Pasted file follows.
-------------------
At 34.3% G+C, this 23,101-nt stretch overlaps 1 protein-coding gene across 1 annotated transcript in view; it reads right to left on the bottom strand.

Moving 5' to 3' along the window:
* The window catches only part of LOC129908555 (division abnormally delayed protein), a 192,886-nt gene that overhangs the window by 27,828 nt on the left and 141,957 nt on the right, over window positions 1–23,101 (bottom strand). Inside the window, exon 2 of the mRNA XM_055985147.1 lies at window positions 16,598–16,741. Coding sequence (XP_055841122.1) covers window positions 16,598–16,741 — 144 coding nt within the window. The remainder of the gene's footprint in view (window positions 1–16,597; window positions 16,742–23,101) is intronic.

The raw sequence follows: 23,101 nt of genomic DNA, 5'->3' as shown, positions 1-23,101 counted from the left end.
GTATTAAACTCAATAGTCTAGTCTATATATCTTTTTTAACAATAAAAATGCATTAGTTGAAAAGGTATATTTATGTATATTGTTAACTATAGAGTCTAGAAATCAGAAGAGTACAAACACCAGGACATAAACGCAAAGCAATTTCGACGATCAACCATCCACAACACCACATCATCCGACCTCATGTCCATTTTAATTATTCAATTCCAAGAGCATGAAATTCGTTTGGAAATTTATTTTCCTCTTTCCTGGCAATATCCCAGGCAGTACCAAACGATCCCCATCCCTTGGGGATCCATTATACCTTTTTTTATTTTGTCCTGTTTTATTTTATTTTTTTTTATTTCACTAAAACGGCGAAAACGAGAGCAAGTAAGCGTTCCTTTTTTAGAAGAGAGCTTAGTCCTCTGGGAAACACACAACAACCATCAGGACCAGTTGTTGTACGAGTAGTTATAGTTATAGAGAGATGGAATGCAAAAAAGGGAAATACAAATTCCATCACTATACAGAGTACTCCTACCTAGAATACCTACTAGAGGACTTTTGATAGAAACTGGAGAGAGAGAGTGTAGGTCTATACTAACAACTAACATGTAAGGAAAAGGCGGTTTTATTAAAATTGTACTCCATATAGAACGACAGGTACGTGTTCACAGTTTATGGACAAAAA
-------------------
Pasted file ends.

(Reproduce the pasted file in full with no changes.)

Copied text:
At 34.3% G+C, this 23,101-nt stretch overlaps 1 protein-coding gene across 1 annotated transcript in view; it reads right to left on the bottom strand.

Moving 5' to 3' along the window:
* The window catches only part of LOC129908555 (division abnormally delayed protein), a 192,886-nt gene that overhangs the window by 27,828 nt on the left and 141,957 nt on the right, over window positions 1–23,101 (bottom strand). Inside the window, exon 2 of the mRNA XM_055985147.1 lies at window positions 16,598–16,741. Coding sequence (XP_055841122.1) covers window positions 16,598–16,741 — 144 coding nt within the window. The remainder of the gene's footprint in view (window positions 1–16,597; window positions 16,742–23,101) is intronic.

The raw sequence follows: 23,101 nt of genomic DNA, 5'->3' as shown, positions 1-23,101 counted from the left end.
GTATTAAACTCAATAGTCTAGTCTATATATCTTTTTTAACAATAAAAATGCATTAGTTGAAAAGGTATATTTATGTATATTGTTAACTATAGAGTCTAGAAATCAGAAGAGTACAAACACCAGGACATAAACGCAAAGCAATTTCGACGATCAACCATCCACAACACCACATCATCCGACCTCATGTCCATTTTAATTATTCAATTCCAAGAGCATGAAATTCGTTTGGAAATTTATTTTCCTCTTTCCTGGCAATATCCCAGGCAGTACCAAACGATCCCCATCCCTTGGGGATCCATTATACCTTTTTTTATTTTGTCCTGTTTTATTTTATTTTTTTTTATTTCACTAAAACGGCGAAAACGAGAGCAAGTAAGCGTTCCTTTTTTAGAAGAGAGCTTAGTCCTCTGGGAAACACACAACAACCATCAGGACCAGTTGTTGTACGAGTAGTTATAGTTATAGAGAGATGGAATGCAAAAAAGGGAAATACAAATTCCATCACTATACAGAGTACTCCTACCTAGAATACCTACTAGAGGACTTTTGATAGAAACTGGAGAGAGAGAGTGTAGGTCTATACTAACAACTAACATGTAAGGAAAAGGCGGTTTTATTAAAATTGTACTCCATATAGAACGACAGGTACGTGTTCACAGTTTATGGACAAAAA